18. A Better Way • Spring provides a servlet that delegates to a bean that is Spring managed • Called an HttpRequestHandler • Allows annotations and injection • Create a Spring bean that matches the name of the servlet name • This provides the mapping between the two

  19. Utilizing a Spring Request Handler • The configuration: <!– web.xml --> <servlet> <servlet-name>trainingHandler</servlet-name> <servlet-class></servlet-class> </servlet> <servlet-mapping> <servlet-name>trainingHandler</servlet-name> <url-pattern>/trainingHandler</url-pattern> </servlet-mapping> @Component("trainingHandler") public class TrainingRequestHandler implements HttpRequestHandler { @Inject private SomeBeansomeBean; public void handleRequest(HttpServletRequest request, HttpServletResponse response) throws ServletException, IOException { someBean.printSomething(); } }

  20. Spring MVC and Application Contexts • Spring MVC provides and even better way to integrate with the web container • Look forward to further discussion of this in a future training

  21. Lab 2: Web Context Listener

  22. Spring Testing • Spring promotes testing in two prominent ways • Making the code more testable • Proving a testing framework

  23. Testable Code • Dependency injection decouples code from the container • POJOs are normally easier to test • Dependencies are clearly defined • Allows you to swap implementations

  24. Testing Help • Additionally we have an application context that can manage dependencies • Reloading the context for each test could be time consuming and unnecessary • Spring provides support for loading the context once per JVM (unless you explicitly tell it to reload)

  25. Testing Framework • Many good testing frameworks available • JUnit • TestNG • Spring provides a context loader for tests • Currently Spring supports JUnit 3, JUnit 4, and TestNG • We will be using TestNG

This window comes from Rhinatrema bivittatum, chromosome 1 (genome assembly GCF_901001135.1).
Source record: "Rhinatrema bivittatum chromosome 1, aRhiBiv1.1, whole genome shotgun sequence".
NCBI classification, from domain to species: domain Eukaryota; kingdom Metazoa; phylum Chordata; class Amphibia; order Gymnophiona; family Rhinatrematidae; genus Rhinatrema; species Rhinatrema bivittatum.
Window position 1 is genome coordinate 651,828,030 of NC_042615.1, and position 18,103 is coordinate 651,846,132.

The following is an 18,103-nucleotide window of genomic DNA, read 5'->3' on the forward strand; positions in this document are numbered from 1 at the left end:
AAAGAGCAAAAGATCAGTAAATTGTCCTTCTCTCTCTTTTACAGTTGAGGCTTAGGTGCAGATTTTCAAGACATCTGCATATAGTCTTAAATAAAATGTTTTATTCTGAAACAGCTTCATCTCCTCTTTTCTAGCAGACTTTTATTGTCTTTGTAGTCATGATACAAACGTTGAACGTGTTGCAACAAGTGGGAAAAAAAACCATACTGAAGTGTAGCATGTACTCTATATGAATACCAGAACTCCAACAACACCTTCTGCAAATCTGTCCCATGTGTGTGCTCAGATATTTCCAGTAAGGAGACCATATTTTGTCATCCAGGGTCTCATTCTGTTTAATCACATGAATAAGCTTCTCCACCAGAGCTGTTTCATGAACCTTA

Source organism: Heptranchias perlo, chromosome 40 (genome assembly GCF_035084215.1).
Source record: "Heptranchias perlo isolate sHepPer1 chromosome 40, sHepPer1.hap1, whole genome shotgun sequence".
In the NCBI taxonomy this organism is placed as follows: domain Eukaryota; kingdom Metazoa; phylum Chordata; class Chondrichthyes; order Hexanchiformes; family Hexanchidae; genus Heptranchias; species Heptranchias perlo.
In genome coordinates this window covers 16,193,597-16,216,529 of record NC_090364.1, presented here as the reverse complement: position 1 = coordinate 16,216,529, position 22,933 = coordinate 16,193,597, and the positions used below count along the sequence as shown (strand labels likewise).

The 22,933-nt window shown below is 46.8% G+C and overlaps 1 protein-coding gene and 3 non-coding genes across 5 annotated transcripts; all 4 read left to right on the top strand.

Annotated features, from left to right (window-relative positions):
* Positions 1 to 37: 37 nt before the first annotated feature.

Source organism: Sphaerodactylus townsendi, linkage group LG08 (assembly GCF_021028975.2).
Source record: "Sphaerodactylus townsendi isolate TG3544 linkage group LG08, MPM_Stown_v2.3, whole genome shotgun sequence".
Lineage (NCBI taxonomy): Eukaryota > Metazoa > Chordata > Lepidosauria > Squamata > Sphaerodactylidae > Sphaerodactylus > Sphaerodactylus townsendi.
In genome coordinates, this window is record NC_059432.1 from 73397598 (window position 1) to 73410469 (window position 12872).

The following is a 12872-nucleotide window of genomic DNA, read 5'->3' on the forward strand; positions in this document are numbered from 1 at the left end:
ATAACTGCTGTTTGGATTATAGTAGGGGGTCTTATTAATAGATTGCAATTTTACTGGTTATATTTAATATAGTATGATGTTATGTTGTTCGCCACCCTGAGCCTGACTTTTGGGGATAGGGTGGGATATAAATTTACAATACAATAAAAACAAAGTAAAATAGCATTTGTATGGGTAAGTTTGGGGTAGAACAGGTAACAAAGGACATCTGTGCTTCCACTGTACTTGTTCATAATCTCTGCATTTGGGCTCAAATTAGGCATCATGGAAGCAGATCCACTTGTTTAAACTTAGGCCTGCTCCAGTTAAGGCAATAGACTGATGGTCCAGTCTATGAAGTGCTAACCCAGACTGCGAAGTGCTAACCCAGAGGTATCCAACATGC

26. Spring Test Framework • @ContextConfiguration • Allows you to specify application contexts to load • Important: Loaded in the order specified • Later bean definitions of the same name will override earlier ones • Allows us to utilize everything in the project context • But selectively override bean definitions in the test contexts • AbstractTestNGSpringContextTests @ContextConfiguration(locations={"classpath*:*beans.xml","classpath*:*beans-test.xml"}) public class FarmIT extends AbstractTestNGSpringContextTests { //… }

  27. For example • The application bean definition file • The test bean definition file <jee:jndi-lookup id="securityConnectionUrl"jndi-name="ldap/URL"/> <jee:jndi-lookup id="securityConnectionDN"jndi-name="ldap/DN"/> <jee:jndi-lookup id="securityConnectionPassword"jndi-name="ldap/Password"/> <bean id="securityConnectionUrl" class="java.lang.String"> <constructor-arg value="ldaps://gdirstage/" /> </bean> <bean id="securityConnectionDN" class="java.lang.String"> <constructor-arg value="cn=LDAP-STACK,ou=apps,o=lds" /> </bean> <bean id="securityConnectionPassword" class="java.lang.String"> <constructor-arg value="password1" /> </bean>

  28. Stack Utils namespace handler (stack-utils:null) • Additionally, sometimes you would like the value to be null in a test • This can be accomplished with a Stack provided Xml-schema based configuration • For more information: • • <stack-util:null id="securityConnectionUrl" /> <stack-util:null id="securityConnectionDN" /> <stack-util:null id="securityConnectionPassword" />

  29. Another example • The application bean definition file • The test bean definition file <stack-db:data-source jndi-name="jdbc/default/DataSource"/> <stack-db:data-source driver-class="org.h2.Driver" url="jdbc:h2:mem:stack-starter;MODE=Oracle" user="" password="" override="true" db-env="EMBEDDED"/>

  30. Testing with a Database • Suppose you wanted to use a database to test • Normally • You would add data, run the test, and then clean it up • Spring provides transactional support • Data from the test automatically rolls back after the test • Must extend AbstractTransactionalTestNGSpringContextTests • Must specify a transaction manager in your bean definition • Additional documentation: •

  31. Spring Provides Useful Testing Stubs • Lastly Spring provides many useful stubs (mock objects) • JNDI • Servlet API • These can save a lot of code • Often more usable that dynamic mock objects • For further information: •

  32. Lab 3: Spring Testing Integration

  33. Credit where credit is due • • Spring Recipies 2nd Edition (Gary Mak, Josh Long and Daniel Rubio)